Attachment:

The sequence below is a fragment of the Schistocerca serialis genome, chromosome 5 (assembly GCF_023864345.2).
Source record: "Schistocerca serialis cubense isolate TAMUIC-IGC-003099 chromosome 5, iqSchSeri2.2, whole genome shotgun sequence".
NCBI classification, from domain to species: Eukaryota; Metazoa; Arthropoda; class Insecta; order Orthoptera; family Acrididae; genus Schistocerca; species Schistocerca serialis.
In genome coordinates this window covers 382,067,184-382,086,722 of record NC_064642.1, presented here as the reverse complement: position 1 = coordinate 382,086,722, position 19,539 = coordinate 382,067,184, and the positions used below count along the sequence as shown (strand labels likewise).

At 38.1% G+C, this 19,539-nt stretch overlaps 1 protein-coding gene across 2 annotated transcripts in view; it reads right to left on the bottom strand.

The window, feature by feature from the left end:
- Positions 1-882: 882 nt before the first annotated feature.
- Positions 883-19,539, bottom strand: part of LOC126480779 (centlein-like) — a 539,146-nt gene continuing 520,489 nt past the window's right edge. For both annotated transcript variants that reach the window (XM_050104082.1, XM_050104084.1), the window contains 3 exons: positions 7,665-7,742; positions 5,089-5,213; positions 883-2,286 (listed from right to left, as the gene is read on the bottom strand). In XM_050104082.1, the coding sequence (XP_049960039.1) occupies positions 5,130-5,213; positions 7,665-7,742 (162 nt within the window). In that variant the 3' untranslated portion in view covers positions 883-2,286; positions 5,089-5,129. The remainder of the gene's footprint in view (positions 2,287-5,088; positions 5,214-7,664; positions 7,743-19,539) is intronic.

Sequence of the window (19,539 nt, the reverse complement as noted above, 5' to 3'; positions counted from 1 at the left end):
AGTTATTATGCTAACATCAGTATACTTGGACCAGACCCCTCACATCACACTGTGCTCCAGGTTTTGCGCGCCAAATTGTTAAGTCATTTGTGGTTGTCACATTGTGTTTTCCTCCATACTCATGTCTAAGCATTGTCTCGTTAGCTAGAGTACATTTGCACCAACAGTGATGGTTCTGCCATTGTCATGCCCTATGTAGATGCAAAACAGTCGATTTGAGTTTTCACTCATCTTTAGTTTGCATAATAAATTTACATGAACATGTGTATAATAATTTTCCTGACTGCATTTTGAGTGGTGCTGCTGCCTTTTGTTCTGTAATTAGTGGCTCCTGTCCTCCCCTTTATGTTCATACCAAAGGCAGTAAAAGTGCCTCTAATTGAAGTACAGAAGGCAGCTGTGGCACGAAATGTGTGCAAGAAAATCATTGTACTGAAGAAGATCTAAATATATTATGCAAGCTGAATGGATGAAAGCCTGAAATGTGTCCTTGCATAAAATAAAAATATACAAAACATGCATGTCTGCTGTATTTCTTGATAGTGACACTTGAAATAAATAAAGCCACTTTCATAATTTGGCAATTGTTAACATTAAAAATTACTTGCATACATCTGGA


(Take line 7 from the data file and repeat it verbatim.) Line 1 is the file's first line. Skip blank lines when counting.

- Positions 1-882: 882 nt before the first annotated feature.